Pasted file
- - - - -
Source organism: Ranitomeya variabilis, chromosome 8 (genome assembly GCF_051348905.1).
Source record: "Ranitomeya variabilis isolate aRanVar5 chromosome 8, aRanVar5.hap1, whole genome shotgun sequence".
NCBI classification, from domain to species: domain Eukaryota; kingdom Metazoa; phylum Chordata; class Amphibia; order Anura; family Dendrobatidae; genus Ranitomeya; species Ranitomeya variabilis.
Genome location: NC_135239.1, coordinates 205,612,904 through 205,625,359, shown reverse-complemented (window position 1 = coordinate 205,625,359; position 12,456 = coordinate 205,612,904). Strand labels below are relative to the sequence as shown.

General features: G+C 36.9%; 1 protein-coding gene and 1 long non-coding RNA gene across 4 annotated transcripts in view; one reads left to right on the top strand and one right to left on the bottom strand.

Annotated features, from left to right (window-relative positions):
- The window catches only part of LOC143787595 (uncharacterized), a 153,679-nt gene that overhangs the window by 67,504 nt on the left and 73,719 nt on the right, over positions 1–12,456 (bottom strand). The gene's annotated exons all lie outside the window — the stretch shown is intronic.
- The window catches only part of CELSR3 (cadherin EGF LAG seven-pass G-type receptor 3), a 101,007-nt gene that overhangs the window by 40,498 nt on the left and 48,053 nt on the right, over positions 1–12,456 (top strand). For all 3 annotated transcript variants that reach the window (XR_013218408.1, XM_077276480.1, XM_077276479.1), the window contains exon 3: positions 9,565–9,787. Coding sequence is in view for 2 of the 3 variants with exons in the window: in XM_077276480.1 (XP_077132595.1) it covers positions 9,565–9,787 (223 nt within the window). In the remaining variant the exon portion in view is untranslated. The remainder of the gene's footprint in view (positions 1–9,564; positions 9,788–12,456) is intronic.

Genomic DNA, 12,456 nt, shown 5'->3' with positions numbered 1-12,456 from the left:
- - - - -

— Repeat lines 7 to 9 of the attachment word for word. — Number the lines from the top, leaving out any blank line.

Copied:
- The window catches only part of LOC143787595 (uncharacterized), a 153,679-nt gene that overhangs the window by 67,504 nt on the left and 73,719 nt on the right, over positions 1–12,456 (bottom strand). The gene's annotated exons all lie outside the window — the stretch shown is intronic.
- The window catches only part of CELSR3 (cadherin EGF LAG seven-pass G-type receptor 3), a 101,007-nt gene that overhangs the window by 40,498 nt on the left and 48,053 nt on the right, over positions 1–12,456 (top strand). For all 3 annotated transcript variants that reach the window (XR_013218408.1, XM_077276480.1, XM_077276479.1), the window contains exon 3: positions 9,565–9,787. Coding sequence is in view for 2 of the 3 variants with exons in the window: in XM_077276480.1 (XP_077132595.1) it covers positions 9,565–9,787 (223 nt within the window). In the remaining variant the exon portion in view is untranslated. The remainder of the gene's footprint in view (positions 1–9,564; positions 9,788–12,456) is intronic.

Genomic DNA, 12,456 nt, shown 5'->3' with positions numbered 1-12,456 from the left: